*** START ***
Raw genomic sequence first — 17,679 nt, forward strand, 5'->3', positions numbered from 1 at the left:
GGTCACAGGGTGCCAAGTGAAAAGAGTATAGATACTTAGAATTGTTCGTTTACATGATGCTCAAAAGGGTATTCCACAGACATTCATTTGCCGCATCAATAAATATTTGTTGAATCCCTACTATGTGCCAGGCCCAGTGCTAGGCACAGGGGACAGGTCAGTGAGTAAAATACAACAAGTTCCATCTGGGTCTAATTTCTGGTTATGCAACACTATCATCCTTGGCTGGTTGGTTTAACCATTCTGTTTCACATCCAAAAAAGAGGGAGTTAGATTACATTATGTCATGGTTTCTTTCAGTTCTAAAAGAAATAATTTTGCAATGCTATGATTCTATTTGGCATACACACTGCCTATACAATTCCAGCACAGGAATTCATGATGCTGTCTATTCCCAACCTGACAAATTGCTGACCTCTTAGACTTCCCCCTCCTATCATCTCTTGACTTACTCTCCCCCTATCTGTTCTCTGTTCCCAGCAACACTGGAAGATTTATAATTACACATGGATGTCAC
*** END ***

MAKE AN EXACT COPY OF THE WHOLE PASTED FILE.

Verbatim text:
Raw genomic sequence first — 17,679 nt, forward strand, 5'->3', positions numbered from 1 at the left:
GGTCACAGGGTGCCAAGTGAAAAGAGTATAGATACTTAGAATTGTTCGTTTACATGATGCTCAAAAGGGTATTCCACAGACATTCATTTGCCGCATCAATAAATATTTGTTGAATCCCTACTATGTGCCAGGCCCAGTGCTAGGCACAGGGGACAGGTCAGTGAGTAAAATACAACAAGTTCCATCTGGGTCTAATTTCTGGTTATGCAACACTATCATCCTTGGCTGGTTGGTTTAACCATTCTGTTTCACATCCAAAAAAGAGGGAGTTAGATTACATTATGTCATGGTTTCTTTCAGTTCTAAAAGAAATAATTTTGCAATGCTATGATTCTATTTGGCATACACACTGCCTATACAATTCCAGCACAGGAATTCATGATGCTGTCTATTCCCAACCTGACAAATTGCTGACCTCTTAGACTTCCCCCTCCTATCATCTCTTGACTTACTCTCCCCCTATCTGTTCTCTGTTCCCAGCAACACTGGAAGATTTATAATTACACATGGATGTCAC